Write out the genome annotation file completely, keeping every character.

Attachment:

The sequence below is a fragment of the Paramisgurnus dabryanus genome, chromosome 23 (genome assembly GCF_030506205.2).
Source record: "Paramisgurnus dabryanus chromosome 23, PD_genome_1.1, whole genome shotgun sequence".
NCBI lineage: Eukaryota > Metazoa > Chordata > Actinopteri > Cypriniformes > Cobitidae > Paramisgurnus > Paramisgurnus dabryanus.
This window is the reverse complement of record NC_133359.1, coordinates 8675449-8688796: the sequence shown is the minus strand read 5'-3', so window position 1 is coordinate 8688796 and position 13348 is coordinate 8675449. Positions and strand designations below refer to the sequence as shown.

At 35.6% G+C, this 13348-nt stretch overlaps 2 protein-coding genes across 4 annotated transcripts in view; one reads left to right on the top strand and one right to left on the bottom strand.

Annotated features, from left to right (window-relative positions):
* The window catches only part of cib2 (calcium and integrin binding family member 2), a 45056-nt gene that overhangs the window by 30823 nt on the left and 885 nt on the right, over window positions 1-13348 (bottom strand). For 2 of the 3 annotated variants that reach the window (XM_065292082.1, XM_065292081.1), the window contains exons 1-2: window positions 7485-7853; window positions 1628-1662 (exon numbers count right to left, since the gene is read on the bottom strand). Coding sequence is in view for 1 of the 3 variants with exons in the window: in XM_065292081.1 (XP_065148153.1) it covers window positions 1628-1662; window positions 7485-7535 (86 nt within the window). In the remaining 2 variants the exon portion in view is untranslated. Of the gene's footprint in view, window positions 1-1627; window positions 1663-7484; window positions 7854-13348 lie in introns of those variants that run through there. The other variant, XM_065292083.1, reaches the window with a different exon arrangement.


The sequence below is a fragment of the Paramisgurnus dabryanus genome, chromosome 23 (genome assembly GCF_030506205.2).
Source record: "Paramisgurnus dabryanus chromosome 23, PD_genome_1.1, whole genome shotgun sequence".
NCBI lineage: Eukaryota > Metazoa > Chordata > Actinopteri > Cypriniformes > Cobitidae > Paramisgurnus > Paramisgurnus dabryanus.
This window is the reverse complement of record NC_133359.1, coordinates 8675449-8688796: the sequence shown is the minus strand read 5'-3', so window position 1 is coordinate 8688796 and position 13348 is coordinate 8675449. Positions and strand designations below refer to the sequence as shown.

At 35.6% G+C, this 13348-nt stretch overlaps 2 protein-coding genes across 4 annotated transcripts in view; one reads left to right on the top strand and one right to left on the bottom strand.

Annotated features, from left to right (window-relative positions):
* The window catches only part of cib2 (calcium and integrin binding family member 2), a 45056-nt gene that overhangs the window by 30823 nt on the left and 885 nt on the right, over window positions 1-13348 (bottom strand). For 2 of the 3 annotated variants that reach the window (XM_065292082.1, XM_065292081.1), the window contains exons 1-2: window positions 7485-7853; window positions 1628-1662 (exon numbers count right to left, since the gene is read on the bottom strand). Coding sequence is in view for 1 of the 3 variants with exons in the window: in XM_065292081.1 (XP_065148153.1) it covers window positions 1628-1662; window positions 7485-7535 (86 nt within the window). In the remaining 2 variants the exon portion in view is untranslated. Of the gene's footprint in view, window positions 1-1627; window positions 1663-7484; window positions 7854-13348 lie in introns of those variants that run through there. The other variant, XM_065292083.1, reaches the window with a different exon arrangement.